antrocosis
coal dust accumulation in the lungs
asbestosis
asbestos particles accumulate in the lungs
bacilli (bacillus)
rod-shaped bacteria
chronic obstructive pulmonary disease (COPD)
chronic condition of persistent obstruction of air flow through bronchial tubes and lungs
hydrothorax
collection of fluid in the pleural cavity
paroxysmal
pertaining to a sudden occurence, such as a spasm or seizure
pulmonary infarction
occurence of necrotic tissue in the lungs
purulent
containing pus
chest x-ray (CXR)
radiographic image on the thoracic cavity
computed tomography (CT) scan of the chest
computer-generated x-ray images show thoracic structures in cross section
magnetic resonance imaging (MRI) of the chest
magnetic waves create detailed images of the chest in frontal, lateral and cross section planes
positron emission tomography (PET) scan of the lung
radioactive substance is injected and images reveal metobolic activity in the lung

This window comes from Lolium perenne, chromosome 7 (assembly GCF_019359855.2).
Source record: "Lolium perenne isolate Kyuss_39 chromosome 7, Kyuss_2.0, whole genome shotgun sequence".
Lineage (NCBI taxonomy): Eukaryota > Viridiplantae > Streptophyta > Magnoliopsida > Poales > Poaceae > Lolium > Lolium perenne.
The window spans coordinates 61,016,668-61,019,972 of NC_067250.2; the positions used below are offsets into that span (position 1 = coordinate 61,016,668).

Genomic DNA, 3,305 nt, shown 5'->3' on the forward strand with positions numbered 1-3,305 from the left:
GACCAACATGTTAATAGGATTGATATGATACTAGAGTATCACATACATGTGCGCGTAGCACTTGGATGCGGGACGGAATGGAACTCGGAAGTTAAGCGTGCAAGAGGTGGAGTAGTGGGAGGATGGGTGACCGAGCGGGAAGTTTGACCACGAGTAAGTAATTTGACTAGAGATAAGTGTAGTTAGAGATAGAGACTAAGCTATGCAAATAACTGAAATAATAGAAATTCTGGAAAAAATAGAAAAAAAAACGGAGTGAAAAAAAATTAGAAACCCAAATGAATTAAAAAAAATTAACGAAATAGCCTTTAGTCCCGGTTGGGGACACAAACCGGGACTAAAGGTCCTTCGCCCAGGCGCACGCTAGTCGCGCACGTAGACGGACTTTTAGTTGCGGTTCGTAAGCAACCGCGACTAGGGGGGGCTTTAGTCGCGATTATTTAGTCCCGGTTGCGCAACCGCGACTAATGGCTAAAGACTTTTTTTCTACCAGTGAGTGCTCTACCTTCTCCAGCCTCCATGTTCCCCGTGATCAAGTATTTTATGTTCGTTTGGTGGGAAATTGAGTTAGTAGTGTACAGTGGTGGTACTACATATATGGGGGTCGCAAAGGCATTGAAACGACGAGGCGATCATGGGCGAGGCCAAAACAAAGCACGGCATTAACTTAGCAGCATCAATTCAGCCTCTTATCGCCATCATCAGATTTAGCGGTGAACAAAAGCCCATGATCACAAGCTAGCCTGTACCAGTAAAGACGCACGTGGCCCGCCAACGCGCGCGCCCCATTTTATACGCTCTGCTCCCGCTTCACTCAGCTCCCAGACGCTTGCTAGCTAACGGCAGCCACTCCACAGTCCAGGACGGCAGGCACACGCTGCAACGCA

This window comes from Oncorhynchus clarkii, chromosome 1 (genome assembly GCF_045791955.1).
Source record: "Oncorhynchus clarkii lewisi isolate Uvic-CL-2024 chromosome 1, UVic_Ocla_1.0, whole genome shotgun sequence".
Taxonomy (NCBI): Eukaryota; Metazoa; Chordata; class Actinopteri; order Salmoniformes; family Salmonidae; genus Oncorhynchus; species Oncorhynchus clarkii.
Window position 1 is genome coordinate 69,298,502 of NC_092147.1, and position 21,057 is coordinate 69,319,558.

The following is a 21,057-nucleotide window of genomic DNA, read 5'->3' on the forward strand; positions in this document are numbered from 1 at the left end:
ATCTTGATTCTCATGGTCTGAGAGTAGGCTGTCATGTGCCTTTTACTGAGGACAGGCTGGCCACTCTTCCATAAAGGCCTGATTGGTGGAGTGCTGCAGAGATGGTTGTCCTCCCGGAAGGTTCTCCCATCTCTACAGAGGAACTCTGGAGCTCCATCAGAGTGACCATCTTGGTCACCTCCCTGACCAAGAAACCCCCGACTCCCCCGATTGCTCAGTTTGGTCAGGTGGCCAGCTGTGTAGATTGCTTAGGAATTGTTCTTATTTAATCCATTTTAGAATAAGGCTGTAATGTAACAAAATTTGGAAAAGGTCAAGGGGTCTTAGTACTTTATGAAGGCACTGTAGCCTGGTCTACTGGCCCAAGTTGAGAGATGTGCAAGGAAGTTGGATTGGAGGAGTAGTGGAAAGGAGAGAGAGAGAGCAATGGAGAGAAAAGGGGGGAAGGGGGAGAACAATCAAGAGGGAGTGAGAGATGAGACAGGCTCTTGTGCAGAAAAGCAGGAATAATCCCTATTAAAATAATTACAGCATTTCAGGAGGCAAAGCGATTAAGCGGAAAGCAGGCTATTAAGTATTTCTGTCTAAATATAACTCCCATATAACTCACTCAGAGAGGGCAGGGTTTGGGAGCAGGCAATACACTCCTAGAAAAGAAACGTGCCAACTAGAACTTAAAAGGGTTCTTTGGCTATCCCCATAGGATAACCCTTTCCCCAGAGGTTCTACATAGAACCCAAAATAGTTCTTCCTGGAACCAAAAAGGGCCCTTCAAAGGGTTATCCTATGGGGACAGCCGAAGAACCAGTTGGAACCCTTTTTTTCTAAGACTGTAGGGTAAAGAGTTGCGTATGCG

ventilation-perfussion (V/Q) scan
detection device records radioactivity in the lung after injection of a radiosotope or inhalation of small radioactive gas
bronchoscopy
fiberoptic or rigid endoscope inserted into the bronchial tubes
endotracheal intubation
placement of a tube through the mouth into the pharynx, larynx and trachea to establish an airway
laryngoscopy
visual examination of the voice box
lung biopsy
removal of lung tissue followed by microscopic examination
pulmonary function tests (PFT's)
tests that measure the ventilation mechanics of the lung
thoracentesis
surgical puncture to remove fluid from the pleural space
thoracotomy
major surgical incision of the chest
thoracoscopy
visual examination of the chest via small incisions and use of an endoscope
tracheostomy
surgical creation of an opening into the trachea through the neck
tuberculin test
determines past or present tuberculous infection based on a positive skin test
tube thoracostomy
chest tube is passed through an opeing in the skin of the chest to continuously drain a pleural effusion